Dental profession says enough is enough

public dental services

Australian dentists have called on all political parties to slash the inequality in our dental system by making access to dental care around the nation a right—not a privilege.

Announcing its electoral statement at last week’s Australian Dental Association’s (ADA) 38th International Congress in Adelaide, the dentistry peak body will use the Federal election to campaign hard across four major issues affecting delivery of dental services nationally. 

The ADA will also urge the major parties to make drastic changes to the system of inequality that deprives many Australians of being able to seek regular dental care.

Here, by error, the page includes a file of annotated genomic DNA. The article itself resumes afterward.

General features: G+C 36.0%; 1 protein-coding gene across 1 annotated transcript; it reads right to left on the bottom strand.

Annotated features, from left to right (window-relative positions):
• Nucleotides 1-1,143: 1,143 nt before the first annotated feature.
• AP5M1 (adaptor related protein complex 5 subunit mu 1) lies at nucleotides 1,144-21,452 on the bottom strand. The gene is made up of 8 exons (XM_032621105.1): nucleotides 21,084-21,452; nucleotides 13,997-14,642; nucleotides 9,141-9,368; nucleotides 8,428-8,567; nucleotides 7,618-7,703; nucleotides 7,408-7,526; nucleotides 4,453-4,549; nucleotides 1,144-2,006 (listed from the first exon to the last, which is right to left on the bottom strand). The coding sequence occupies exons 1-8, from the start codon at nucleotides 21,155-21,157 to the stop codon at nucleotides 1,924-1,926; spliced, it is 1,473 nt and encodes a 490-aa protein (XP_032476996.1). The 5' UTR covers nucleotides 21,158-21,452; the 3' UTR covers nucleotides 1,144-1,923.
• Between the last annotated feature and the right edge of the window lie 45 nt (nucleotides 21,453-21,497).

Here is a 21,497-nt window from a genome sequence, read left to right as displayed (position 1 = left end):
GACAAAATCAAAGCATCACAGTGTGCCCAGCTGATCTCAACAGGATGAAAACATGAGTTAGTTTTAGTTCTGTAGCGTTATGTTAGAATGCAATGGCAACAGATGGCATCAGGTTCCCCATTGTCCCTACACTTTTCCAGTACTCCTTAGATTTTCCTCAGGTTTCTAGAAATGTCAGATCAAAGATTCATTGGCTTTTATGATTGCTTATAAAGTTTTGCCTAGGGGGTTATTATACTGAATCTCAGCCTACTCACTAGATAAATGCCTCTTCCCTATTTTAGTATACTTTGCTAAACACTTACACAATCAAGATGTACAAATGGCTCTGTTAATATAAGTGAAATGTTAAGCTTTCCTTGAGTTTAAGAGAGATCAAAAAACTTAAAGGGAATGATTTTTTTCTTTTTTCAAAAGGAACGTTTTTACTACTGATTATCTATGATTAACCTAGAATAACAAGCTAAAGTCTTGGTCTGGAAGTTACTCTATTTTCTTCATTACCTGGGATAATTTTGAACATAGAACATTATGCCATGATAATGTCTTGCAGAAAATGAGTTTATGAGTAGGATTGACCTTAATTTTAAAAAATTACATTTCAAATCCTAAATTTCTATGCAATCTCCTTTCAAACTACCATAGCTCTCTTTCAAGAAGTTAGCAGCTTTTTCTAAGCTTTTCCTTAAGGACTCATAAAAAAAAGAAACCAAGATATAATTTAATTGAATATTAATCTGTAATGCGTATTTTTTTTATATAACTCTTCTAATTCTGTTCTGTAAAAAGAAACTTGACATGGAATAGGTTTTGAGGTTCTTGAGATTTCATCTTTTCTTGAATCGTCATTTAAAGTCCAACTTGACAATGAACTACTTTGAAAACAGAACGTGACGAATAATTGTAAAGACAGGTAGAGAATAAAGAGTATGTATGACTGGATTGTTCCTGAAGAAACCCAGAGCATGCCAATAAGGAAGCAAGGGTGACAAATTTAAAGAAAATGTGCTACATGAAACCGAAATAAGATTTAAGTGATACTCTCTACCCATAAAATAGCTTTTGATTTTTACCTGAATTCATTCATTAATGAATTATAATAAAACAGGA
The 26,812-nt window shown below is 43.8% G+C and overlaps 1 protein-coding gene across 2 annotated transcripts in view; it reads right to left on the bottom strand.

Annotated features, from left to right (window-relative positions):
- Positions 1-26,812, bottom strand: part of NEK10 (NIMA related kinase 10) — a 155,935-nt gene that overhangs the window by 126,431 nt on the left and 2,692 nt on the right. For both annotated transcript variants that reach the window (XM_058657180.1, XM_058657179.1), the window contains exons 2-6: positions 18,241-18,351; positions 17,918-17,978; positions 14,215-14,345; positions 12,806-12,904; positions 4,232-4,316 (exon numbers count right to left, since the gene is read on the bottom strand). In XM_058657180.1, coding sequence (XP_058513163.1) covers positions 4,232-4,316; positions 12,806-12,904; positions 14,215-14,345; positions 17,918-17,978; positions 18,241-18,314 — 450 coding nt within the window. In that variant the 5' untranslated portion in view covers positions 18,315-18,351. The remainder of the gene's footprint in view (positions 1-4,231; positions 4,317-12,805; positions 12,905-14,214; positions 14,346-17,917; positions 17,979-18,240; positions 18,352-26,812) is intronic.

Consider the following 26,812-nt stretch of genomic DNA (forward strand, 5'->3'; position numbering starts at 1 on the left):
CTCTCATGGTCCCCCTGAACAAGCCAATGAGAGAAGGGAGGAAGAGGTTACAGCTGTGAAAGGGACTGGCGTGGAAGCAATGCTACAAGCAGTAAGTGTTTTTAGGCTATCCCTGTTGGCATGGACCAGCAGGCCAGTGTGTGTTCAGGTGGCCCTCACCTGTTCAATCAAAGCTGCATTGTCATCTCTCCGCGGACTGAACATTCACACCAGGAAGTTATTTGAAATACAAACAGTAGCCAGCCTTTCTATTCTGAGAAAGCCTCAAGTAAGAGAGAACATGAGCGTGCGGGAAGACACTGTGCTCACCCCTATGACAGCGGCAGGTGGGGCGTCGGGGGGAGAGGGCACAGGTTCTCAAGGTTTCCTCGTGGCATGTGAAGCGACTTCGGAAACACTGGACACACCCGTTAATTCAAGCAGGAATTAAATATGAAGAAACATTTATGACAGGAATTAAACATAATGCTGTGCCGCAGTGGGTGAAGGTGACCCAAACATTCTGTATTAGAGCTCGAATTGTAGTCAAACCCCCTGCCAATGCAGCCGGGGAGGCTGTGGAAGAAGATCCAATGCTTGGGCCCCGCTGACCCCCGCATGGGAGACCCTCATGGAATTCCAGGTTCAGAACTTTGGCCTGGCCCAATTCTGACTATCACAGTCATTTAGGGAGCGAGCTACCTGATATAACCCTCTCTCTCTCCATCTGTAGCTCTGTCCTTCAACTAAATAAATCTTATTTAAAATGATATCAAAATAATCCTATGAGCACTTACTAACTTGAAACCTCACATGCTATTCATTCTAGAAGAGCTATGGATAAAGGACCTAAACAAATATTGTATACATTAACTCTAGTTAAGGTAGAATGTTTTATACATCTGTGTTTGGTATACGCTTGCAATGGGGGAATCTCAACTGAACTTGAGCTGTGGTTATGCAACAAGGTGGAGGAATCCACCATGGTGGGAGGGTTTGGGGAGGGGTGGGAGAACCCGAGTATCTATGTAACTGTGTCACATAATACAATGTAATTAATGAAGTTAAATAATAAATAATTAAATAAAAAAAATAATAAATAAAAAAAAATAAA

The end result of extremely limited access to government funded dental treatment and inadequate state and federal funding for public dental services is that many Australians who can’t afford private care will wait years for treatment, their oral health declining as they wait.

Latest AIHW (Australian Institute of Health and Welfare) data reveals:

  • The number of potentially preventable hospitalisations related to dental conditions in 2016-17 was over 70,000.
  • 42 per cent of children aged between five and 10 experience decay in their baby teeth.
  • People over 15 typically have around 12.8 decayed, missing or filled teeth.

“These statistics are a wake-up call to parties of all persuasions,” ADA federal president Dr Carmelo Bonanno said.

“Most services are provided within the private sector and those who cannot pay suffer from poor oral health including tooth decay, gum disease and tooth loss.

“The nation is divided into the haves with the good teeth and the have-nots with the poor teeth. This is a First World country and this should not be happening.”


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